Bruce Cohen with Absolute Organix key accounts manager Jumo Phiri

NPG: And what about the traditional independent health food stores, how well are they faring in fast changing retail environment?
BC: The  old style, owner-operated suburban health store has been under pressure for some time. But they are by no means dead. Well-run stores staffed by people with real knowledge continue to do well, especially those who have blended retail with a restaurant offering. If anything, the weaker ones have been thinned out and what’s left is a pretty robust band of “wellpreneurs”.

As consumers increasingly question the conventional wisdoms about diet and health and start taking control over their own wellbeing (a truly global trend), so the market for natural/organic continues to expand, and we are daily getting new customer applications from people either opening  health stores (often in smaller towns or online pureplays), or from a growing cadre of “foodies” opening healthy eateries who want to combine their hospitality offering with retail, or just source key ingredients from us for their kitchens.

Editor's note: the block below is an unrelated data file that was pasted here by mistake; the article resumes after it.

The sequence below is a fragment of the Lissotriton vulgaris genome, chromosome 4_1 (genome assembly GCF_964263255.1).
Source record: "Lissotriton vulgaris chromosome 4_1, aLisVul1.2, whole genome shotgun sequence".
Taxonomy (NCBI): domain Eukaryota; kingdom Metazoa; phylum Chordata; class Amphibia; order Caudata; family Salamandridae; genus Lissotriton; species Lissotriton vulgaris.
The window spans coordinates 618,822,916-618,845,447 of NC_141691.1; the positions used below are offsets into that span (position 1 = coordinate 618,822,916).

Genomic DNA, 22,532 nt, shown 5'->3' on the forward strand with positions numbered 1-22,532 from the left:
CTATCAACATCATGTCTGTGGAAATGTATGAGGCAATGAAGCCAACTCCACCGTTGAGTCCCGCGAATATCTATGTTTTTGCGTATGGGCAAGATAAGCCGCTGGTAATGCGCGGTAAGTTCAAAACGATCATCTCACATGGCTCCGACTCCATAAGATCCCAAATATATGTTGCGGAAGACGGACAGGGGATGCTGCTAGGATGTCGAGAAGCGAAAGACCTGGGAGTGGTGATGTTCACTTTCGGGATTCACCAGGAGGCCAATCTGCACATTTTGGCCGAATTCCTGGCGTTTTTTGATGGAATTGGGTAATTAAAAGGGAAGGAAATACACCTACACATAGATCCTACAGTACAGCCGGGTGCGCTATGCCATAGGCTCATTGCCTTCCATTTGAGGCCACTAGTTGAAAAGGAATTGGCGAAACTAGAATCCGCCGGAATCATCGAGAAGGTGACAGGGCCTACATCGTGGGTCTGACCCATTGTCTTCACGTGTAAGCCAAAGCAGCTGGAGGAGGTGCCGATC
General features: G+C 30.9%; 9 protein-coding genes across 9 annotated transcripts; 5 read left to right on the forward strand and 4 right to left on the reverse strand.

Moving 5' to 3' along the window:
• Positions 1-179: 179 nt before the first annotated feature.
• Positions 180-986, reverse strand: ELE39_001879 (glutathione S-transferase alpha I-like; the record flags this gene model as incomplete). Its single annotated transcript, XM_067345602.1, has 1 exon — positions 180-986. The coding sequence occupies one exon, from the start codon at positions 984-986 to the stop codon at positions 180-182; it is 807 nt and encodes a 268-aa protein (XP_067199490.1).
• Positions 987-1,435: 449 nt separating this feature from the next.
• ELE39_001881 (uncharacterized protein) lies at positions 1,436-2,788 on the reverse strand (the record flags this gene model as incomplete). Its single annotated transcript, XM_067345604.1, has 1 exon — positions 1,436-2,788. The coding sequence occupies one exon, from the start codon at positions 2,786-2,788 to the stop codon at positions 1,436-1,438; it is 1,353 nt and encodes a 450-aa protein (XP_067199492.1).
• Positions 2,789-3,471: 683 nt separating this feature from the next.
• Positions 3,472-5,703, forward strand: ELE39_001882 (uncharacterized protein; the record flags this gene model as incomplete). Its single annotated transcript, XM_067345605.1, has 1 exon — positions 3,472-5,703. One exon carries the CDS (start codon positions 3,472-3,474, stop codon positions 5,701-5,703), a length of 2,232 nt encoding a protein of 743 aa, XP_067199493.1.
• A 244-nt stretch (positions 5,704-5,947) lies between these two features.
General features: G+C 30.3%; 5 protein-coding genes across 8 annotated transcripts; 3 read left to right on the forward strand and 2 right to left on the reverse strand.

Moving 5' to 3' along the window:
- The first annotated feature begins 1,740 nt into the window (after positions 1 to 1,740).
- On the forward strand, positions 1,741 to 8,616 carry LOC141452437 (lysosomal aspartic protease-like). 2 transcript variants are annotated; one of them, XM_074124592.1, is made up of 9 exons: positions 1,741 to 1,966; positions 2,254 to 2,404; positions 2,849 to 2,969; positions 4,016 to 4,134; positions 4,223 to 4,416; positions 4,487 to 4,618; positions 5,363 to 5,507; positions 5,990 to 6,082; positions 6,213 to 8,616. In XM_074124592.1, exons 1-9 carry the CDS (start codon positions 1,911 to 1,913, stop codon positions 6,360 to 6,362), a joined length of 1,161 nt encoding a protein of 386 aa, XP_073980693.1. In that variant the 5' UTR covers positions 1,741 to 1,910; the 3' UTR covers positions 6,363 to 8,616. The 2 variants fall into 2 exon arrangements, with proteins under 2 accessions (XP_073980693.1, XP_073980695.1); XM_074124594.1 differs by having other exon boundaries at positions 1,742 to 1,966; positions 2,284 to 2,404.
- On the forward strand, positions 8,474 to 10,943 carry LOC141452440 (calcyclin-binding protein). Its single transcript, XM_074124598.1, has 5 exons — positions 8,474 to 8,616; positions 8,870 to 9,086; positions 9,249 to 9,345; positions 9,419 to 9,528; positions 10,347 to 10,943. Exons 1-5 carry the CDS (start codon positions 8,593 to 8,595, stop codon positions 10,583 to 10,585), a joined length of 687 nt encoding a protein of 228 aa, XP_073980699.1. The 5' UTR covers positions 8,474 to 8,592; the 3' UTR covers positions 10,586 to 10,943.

NPG: And from your own business’s perspective, and the wider industry too, what do prospects for the future look like?
BC: Overall, despite the hideous business climate, the political uncertainty, the terrible poverty and the jaw-dropping  crime, South Africa is an exciting place to be an entrepreneur and the natural/organic sector offers pretty decent scope for growth and innovation, especially when you consider that it is only now that a health-conscious black middle class is emerging out of the wreckage of apartheid. There is business to be done with the hope that things will get better, and whatever does not kill us will make us stronger.

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About the Author

Jim Manson

Writer & Editor
Jim Manson is editor-in-chief of Diversified Communications UK‘s natural and organic publishing portfolio. He’s written widely on environment and development issues for specialist magazines and national media, including the Financial Times, The Guardian, The Times, and World Bank Urban Age

Articles by Jim Manson

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Jim Manson

One Response to From bongs to baby food – how to navigate the South African market by a man who’s done (and still does) it all

  1. Brian Sait September 26, 2018 at 6:06 am #

    Great respect to Bruce Cohen for his brilliant pioneering insight, vision and mission of bringing good food and nutrition to the front!